Is now a good time to buy? A recent survey by Fannie Mae Housing
cites that 73% of Americans are feeling the pressure of purchasing
rather than renting
their next home. With the anticipation of home prices and mortgage rates increasing in the next 12 months, anxious homebuyers are finally feeling ready to take the plunge. According to Fannie Mae’s Chief Economist, Doug Duncan, some potential homebuyers feel that renting is becoming more costly than home ownership because 48% of Americans are expecting rent prices to continue to increase. Sounds like the next logical step would be to invest in a property yourself, right? Especially when the same survey reports “44 percent expect their financial situation to improve in the next year.” But is it safe to accurately project a timeline of the recovery process, and then plan accordingly? It would seem advantageous for anxious homebuyers to purchase in a market where short sales prevail. Not only is a short sale purchase a good option for the homebuyers, but “banks are realizing that short sale transactions usually sell for higher prices than foreclosures,” according to an article on RealtorMag.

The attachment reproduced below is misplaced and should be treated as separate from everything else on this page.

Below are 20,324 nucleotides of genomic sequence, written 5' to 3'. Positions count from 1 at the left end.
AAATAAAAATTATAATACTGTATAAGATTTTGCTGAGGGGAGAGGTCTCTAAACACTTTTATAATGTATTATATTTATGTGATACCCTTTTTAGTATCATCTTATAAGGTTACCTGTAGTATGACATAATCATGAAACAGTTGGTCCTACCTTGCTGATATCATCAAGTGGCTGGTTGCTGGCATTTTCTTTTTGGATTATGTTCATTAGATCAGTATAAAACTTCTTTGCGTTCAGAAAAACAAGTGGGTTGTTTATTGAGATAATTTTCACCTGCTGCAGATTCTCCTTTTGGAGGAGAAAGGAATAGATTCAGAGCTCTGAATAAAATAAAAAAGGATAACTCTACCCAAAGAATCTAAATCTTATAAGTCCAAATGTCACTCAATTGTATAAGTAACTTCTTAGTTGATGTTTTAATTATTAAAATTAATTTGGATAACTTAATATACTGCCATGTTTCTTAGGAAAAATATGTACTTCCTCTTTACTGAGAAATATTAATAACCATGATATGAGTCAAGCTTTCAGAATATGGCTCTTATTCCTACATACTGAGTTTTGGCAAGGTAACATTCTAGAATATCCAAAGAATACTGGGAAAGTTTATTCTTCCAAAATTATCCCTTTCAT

In result, banks are speeding up the short sale process and taking steps towards making it a more seamless transaction for the homebuyer. Existing home sales saw a 2.6 percent decline, from 4.60 million in February to 4.48 million in March, but the numbers are much better than March of last year’s (5.2 percent above the 4.26 million-unit). While sales will vacillate from month to month, “job growth, low interest rates, bargain home prices and an improving economy, the pent-up demand is coming to market and we expect housing to be notably better this year,” says Lawrence Yun, NAR chief economist.
So is it a good time to buy? If Yun’s projections are correct, and the economy is slowly but surely bouncing back, then now would be a good time to invest in a home while prices are low.